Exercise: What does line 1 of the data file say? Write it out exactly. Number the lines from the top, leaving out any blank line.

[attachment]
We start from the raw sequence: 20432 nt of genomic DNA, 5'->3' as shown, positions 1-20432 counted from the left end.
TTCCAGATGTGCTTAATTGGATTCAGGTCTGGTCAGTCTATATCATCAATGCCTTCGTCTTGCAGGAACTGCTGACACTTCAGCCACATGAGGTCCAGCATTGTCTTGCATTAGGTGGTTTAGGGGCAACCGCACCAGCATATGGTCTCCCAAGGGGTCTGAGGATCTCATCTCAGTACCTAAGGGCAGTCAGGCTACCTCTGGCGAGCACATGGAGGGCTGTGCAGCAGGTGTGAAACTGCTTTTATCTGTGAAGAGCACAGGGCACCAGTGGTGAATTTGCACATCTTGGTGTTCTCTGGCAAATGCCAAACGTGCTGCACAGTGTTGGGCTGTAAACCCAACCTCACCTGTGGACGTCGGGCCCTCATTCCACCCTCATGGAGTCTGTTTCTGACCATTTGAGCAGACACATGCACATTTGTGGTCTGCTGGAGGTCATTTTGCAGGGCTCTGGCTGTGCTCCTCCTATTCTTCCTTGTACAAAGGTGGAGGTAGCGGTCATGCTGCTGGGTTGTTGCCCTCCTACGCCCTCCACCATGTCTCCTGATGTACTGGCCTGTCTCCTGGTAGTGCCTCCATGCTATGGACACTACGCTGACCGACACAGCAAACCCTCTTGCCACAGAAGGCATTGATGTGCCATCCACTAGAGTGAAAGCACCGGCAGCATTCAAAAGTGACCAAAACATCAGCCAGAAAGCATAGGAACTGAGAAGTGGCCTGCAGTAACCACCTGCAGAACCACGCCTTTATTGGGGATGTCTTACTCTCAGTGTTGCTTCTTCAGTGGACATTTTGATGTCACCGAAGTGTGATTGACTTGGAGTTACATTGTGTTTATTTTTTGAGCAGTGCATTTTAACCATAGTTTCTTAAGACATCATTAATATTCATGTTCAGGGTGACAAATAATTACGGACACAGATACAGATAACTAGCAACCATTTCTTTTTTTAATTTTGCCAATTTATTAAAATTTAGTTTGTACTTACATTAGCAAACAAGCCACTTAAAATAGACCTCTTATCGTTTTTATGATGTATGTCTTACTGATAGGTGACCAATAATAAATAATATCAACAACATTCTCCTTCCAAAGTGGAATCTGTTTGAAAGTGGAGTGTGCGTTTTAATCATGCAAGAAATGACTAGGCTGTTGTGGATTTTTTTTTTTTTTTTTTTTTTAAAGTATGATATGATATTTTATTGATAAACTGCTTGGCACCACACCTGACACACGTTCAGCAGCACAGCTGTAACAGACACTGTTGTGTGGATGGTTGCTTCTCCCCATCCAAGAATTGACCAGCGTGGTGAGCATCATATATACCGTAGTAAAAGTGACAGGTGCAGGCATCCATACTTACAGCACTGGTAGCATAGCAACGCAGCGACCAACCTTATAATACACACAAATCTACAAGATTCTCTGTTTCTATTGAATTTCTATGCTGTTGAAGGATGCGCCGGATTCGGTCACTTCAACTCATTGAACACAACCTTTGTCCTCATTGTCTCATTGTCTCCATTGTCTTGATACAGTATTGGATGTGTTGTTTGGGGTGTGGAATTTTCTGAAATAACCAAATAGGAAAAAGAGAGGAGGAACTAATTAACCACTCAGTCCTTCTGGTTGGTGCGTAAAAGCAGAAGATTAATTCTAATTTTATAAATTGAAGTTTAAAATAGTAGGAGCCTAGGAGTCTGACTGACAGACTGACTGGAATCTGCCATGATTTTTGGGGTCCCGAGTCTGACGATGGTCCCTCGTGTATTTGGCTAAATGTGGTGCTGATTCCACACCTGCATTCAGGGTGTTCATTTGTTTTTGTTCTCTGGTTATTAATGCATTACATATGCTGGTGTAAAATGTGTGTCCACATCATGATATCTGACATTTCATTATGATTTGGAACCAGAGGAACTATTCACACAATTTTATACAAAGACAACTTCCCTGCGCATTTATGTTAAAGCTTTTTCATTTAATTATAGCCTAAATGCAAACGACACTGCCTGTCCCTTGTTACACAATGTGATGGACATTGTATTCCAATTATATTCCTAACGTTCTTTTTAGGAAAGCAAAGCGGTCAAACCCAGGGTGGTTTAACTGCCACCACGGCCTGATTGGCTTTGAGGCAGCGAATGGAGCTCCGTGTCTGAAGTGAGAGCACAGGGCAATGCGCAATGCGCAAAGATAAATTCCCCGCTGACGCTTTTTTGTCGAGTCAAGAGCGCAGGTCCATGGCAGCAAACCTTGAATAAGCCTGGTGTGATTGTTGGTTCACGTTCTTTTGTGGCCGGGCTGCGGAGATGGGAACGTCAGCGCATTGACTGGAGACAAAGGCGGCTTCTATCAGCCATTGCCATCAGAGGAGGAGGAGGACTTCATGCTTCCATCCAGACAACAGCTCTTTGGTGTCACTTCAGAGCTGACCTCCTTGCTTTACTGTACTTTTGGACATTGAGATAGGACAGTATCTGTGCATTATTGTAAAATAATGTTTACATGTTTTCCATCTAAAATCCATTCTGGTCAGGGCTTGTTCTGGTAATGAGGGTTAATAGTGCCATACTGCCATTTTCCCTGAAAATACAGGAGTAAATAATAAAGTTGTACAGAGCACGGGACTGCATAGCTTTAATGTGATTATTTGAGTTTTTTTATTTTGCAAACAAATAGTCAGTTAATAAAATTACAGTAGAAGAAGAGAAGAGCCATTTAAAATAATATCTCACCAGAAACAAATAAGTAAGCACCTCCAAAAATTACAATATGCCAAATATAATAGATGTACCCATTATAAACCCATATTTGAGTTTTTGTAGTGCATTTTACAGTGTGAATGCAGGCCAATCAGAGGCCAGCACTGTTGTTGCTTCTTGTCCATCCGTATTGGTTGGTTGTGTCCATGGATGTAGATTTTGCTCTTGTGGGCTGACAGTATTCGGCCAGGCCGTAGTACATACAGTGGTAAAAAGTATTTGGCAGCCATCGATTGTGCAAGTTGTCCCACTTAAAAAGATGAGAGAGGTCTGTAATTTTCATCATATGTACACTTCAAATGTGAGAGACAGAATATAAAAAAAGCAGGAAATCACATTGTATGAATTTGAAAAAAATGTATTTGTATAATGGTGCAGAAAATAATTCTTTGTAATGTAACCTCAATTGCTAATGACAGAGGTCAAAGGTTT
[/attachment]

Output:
We start from the raw sequence: 20432 nt of genomic DNA, 5'->3' as shown, positions 1-20432 counted from the left end.